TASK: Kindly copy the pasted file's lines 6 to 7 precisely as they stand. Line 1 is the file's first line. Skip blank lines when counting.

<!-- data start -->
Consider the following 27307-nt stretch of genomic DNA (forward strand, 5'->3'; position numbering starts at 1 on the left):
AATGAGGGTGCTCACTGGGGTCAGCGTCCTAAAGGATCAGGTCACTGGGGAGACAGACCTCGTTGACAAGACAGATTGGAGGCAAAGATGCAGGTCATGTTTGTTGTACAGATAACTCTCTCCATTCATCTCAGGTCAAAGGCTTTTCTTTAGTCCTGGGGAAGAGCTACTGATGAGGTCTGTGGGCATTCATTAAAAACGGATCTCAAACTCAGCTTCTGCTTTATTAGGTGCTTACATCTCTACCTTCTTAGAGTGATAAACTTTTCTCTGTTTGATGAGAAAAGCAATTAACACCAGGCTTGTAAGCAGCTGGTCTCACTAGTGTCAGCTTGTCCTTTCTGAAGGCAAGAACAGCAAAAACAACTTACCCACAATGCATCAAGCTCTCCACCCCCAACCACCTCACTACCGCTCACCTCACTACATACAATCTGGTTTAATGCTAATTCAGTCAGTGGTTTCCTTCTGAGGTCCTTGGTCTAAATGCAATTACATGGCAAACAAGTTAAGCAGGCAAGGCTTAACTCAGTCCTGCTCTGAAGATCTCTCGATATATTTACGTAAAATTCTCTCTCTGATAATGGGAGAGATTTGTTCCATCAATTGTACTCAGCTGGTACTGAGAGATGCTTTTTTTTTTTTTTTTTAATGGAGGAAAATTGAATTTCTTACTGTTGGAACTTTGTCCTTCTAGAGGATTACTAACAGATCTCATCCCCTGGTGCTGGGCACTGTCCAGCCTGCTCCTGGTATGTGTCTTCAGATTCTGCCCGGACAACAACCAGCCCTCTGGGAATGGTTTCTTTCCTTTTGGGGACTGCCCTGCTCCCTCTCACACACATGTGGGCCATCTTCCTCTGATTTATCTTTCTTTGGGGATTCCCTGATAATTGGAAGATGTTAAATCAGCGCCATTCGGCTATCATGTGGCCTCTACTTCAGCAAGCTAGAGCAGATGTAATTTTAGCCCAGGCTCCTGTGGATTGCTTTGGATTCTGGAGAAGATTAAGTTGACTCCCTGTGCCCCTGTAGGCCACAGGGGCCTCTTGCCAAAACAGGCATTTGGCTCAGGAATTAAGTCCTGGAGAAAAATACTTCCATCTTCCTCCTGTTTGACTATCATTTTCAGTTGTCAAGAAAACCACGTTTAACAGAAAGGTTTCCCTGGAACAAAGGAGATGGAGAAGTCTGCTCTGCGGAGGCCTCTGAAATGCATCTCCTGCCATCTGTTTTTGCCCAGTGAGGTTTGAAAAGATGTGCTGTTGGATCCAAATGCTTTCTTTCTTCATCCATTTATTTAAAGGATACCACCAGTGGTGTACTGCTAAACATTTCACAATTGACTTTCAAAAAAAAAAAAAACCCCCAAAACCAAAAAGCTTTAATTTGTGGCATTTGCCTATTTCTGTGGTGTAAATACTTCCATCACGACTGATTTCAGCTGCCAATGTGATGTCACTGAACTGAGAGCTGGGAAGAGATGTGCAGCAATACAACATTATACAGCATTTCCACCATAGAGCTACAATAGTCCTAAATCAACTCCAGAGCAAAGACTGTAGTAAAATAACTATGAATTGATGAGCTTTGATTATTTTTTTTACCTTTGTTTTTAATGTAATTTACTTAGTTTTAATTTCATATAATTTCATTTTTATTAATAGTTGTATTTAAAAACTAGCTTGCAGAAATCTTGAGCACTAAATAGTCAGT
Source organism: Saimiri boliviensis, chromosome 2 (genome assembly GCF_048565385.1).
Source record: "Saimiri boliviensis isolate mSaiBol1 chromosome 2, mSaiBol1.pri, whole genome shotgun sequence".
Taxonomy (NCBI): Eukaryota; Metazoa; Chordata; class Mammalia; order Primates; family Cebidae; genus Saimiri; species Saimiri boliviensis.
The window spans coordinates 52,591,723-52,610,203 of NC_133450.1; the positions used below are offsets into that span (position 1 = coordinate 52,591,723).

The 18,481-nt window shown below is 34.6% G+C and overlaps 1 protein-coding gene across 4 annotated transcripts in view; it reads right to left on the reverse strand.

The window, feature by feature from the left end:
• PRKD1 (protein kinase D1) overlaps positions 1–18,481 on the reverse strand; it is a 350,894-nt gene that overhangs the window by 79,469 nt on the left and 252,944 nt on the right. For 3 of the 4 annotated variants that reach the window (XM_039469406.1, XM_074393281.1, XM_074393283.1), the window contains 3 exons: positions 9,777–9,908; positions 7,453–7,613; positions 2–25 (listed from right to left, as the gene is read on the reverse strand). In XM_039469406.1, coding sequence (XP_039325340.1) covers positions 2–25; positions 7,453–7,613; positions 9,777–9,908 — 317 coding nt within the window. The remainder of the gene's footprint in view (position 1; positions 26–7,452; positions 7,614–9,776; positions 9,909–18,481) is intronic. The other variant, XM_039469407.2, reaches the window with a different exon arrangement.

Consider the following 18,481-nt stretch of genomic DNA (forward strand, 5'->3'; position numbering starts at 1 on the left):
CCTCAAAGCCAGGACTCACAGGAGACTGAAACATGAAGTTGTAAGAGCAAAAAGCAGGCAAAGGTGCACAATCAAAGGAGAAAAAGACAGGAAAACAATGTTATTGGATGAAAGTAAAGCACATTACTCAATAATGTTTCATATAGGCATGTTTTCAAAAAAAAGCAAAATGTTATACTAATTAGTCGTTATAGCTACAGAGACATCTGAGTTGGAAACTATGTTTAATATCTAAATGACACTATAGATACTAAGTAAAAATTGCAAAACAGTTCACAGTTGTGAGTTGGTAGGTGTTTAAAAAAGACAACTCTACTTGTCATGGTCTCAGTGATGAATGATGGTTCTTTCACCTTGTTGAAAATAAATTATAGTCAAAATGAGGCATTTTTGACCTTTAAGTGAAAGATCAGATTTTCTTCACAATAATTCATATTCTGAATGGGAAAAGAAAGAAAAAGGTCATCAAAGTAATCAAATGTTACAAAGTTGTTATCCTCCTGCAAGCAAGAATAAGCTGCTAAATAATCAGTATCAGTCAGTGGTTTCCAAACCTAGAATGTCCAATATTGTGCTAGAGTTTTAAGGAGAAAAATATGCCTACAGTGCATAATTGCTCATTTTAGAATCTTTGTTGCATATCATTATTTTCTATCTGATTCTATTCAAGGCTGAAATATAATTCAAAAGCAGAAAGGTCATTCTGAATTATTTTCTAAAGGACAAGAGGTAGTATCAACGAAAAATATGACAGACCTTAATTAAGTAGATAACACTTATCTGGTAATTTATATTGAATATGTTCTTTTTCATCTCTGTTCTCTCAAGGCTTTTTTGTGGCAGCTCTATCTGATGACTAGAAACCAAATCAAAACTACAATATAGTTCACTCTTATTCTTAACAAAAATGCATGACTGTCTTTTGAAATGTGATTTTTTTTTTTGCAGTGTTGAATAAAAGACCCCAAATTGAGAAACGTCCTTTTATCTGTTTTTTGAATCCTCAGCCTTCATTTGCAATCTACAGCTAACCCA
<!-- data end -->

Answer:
The window spans coordinates 52,591,723-52,610,203 of NC_133450.1; the positions used below are offsets into that span (position 1 = coordinate 52,591,723).

The 18,481-nt window shown below is 34.6% G+C and overlaps 1 protein-coding gene across 4 annotated transcripts in view; it reads right to left on the reverse strand.